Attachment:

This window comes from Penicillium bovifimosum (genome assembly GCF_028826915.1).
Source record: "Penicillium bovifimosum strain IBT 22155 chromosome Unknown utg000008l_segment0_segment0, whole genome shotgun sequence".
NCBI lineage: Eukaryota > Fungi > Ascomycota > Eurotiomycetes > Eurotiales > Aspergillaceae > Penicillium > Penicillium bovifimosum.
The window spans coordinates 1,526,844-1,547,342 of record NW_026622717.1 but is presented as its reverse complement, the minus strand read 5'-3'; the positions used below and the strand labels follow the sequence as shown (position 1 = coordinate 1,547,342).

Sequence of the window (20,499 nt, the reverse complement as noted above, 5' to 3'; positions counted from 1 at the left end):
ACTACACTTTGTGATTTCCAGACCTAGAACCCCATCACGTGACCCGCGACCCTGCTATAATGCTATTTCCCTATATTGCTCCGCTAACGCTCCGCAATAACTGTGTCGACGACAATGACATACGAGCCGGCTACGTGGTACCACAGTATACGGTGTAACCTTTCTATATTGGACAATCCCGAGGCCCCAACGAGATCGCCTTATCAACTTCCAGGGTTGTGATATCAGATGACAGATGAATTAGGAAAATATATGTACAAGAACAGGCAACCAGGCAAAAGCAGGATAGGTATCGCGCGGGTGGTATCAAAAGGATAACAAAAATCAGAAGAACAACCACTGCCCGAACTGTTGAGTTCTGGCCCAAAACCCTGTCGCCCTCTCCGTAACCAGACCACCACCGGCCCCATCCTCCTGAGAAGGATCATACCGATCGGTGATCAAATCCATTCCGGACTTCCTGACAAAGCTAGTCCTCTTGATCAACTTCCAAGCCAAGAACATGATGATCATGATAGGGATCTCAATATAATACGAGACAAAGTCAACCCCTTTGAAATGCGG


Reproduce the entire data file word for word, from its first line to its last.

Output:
This window comes from Penicillium bovifimosum (genome assembly GCF_028826915.1).
Source record: "Penicillium bovifimosum strain IBT 22155 chromosome Unknown utg000008l_segment0_segment0, whole genome shotgun sequence".
NCBI lineage: Eukaryota > Fungi > Ascomycota > Eurotiomycetes > Eurotiales > Aspergillaceae > Penicillium > Penicillium bovifimosum.
The window spans coordinates 1,526,844-1,547,342 of record NW_026622717.1 but is presented as its reverse complement, the minus strand read 5'-3'; the positions used below and the strand labels follow the sequence as shown (position 1 = coordinate 1,547,342).

Sequence of the window (20,499 nt, the reverse complement as noted above, 5' to 3'; positions counted from 1 at the left end):
ACTACACTTTGTGATTTCCAGACCTAGAACCCCATCACGTGACCCGCGACCCTGCTATAATGCTATTTCCCTATATTGCTCCGCTAACGCTCCGCAATAACTGTGTCGACGACAATGACATACGAGCCGGCTACGTGGTACCACAGTATACGGTGTAACCTTTCTATATTGGACAATCCCGAGGCCCCAACGAGATCGCCTTATCAACTTCCAGGGTTGTGATATCAGATGACAGATGAATTAGGAAAATATATGTACAAGAACAGGCAACCAGGCAAAAGCAGGATAGGTATCGCGCGGGTGGTATCAAAAGGATAACAAAAATCAGAAGAACAACCACTGCCCGAACTGTTGAGTTCTGGCCCAAAACCCTGTCGCCCTCTCCGTAACCAGACCACCACCGGCCCCATCCTCCTGAGAAGGATCATACCGATCGGTGATCAAATCCATTCCGGACTTCCTGACAAAGCTAGTCCTCTTGATCAACTTCCAAGCCAAGAACATGATGATCATGATAGGGATCTCAATATAATACGAGACAAAGTCAACCCCTTTGAAATGCGG